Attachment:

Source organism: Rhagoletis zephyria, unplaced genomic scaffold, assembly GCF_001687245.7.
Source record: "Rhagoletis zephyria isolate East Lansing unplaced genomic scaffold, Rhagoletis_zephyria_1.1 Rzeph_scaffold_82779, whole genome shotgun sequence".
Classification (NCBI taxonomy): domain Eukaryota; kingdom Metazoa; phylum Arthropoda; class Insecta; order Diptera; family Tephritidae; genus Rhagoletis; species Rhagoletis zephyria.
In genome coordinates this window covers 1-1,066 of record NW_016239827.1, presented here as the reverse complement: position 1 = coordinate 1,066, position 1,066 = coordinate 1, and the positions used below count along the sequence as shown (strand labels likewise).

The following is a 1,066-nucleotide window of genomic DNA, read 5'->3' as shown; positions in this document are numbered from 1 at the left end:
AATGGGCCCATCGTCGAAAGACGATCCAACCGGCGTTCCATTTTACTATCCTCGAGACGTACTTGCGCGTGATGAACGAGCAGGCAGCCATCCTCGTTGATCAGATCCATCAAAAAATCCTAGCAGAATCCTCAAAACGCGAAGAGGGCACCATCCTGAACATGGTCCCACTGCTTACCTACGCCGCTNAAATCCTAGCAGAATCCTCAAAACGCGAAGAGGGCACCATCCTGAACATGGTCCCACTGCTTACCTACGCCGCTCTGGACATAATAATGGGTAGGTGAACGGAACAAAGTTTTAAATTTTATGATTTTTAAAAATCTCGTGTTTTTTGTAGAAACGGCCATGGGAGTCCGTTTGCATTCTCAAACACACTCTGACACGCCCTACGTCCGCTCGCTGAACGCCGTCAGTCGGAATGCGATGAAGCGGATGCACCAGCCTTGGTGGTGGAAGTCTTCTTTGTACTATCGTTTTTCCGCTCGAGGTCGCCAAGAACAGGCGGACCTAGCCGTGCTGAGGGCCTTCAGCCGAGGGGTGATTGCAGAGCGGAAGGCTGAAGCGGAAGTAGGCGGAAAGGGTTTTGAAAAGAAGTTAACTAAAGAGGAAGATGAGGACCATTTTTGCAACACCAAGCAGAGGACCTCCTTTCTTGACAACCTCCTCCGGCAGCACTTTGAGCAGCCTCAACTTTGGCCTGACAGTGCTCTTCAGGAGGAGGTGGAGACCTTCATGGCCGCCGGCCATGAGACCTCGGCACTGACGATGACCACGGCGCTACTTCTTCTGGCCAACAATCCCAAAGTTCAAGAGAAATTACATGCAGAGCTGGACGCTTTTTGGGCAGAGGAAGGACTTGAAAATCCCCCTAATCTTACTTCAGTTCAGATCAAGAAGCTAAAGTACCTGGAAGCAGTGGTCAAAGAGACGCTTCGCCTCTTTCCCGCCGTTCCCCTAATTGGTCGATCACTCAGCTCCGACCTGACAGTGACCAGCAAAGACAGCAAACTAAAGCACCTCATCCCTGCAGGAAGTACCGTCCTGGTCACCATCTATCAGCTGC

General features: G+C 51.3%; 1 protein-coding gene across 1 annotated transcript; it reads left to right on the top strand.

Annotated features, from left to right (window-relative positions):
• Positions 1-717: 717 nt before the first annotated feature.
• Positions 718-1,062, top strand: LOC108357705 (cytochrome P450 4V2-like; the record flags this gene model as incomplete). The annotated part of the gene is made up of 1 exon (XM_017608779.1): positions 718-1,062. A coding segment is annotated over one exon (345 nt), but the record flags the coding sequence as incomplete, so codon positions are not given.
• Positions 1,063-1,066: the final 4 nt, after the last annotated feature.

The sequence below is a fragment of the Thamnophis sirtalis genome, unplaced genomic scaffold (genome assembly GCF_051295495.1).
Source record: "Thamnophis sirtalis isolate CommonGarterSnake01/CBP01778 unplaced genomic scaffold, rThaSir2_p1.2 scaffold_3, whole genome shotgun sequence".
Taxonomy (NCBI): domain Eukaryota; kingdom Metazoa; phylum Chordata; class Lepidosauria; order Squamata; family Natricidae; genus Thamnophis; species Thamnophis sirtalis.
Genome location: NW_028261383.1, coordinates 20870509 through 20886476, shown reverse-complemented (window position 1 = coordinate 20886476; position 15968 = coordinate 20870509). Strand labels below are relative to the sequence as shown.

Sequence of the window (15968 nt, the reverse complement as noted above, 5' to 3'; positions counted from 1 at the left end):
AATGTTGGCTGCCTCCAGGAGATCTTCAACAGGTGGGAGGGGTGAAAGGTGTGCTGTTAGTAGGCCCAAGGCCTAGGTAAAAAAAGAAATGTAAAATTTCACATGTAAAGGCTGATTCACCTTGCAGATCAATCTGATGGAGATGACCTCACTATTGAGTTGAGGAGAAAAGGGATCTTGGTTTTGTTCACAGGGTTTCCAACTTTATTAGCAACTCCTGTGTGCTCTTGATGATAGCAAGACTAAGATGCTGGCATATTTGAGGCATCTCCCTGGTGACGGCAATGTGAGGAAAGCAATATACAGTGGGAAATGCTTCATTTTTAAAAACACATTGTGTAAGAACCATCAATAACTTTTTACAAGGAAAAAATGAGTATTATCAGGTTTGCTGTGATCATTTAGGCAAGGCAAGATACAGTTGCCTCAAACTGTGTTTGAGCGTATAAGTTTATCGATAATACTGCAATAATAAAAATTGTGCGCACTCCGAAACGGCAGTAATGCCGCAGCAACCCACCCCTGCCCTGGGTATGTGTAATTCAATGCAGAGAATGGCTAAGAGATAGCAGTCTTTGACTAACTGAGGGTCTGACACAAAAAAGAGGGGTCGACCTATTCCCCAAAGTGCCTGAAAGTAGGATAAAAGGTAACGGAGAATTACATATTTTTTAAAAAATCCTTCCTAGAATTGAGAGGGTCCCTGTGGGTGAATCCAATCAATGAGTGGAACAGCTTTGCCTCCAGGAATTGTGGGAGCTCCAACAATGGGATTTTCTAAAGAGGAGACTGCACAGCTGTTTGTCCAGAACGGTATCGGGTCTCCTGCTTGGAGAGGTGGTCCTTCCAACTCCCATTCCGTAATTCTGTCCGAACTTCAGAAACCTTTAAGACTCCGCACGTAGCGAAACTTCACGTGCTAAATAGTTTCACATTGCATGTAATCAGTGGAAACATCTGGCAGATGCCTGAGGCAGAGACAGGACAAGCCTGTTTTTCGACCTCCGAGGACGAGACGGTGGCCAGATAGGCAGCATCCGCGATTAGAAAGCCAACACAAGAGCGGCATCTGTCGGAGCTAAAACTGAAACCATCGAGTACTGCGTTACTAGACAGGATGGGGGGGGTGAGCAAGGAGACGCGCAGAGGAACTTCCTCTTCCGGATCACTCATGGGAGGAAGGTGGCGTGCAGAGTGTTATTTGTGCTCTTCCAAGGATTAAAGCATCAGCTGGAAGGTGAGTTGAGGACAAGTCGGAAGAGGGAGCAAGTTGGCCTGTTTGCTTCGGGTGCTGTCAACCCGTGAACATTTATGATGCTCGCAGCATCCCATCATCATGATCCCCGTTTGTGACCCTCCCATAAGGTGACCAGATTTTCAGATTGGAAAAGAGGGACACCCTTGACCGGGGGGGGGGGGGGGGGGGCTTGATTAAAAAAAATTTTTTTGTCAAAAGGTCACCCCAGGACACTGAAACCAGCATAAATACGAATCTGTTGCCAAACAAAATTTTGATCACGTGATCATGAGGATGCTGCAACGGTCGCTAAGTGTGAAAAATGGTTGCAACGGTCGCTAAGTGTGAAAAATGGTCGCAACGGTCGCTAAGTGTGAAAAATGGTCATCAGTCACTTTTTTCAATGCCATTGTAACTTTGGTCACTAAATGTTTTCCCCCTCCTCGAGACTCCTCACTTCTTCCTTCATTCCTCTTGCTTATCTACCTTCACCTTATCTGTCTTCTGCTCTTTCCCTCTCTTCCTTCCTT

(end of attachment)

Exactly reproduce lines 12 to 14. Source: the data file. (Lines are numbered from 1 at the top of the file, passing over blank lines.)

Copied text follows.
The sequence below is a fragment of the Thamnophis sirtalis genome, unplaced genomic scaffold (genome assembly GCF_051295495.1).
Source record: "Thamnophis sirtalis isolate CommonGarterSnake01/CBP01778 unplaced genomic scaffold, rThaSir2_p1.2 scaffold_3, whole genome shotgun sequence".
Taxonomy (NCBI): domain Eukaryota; kingdom Metazoa; phylum Chordata; class Lepidosauria; order Squamata; family Natricidae; genus Thamnophis; species Thamnophis sirtalis.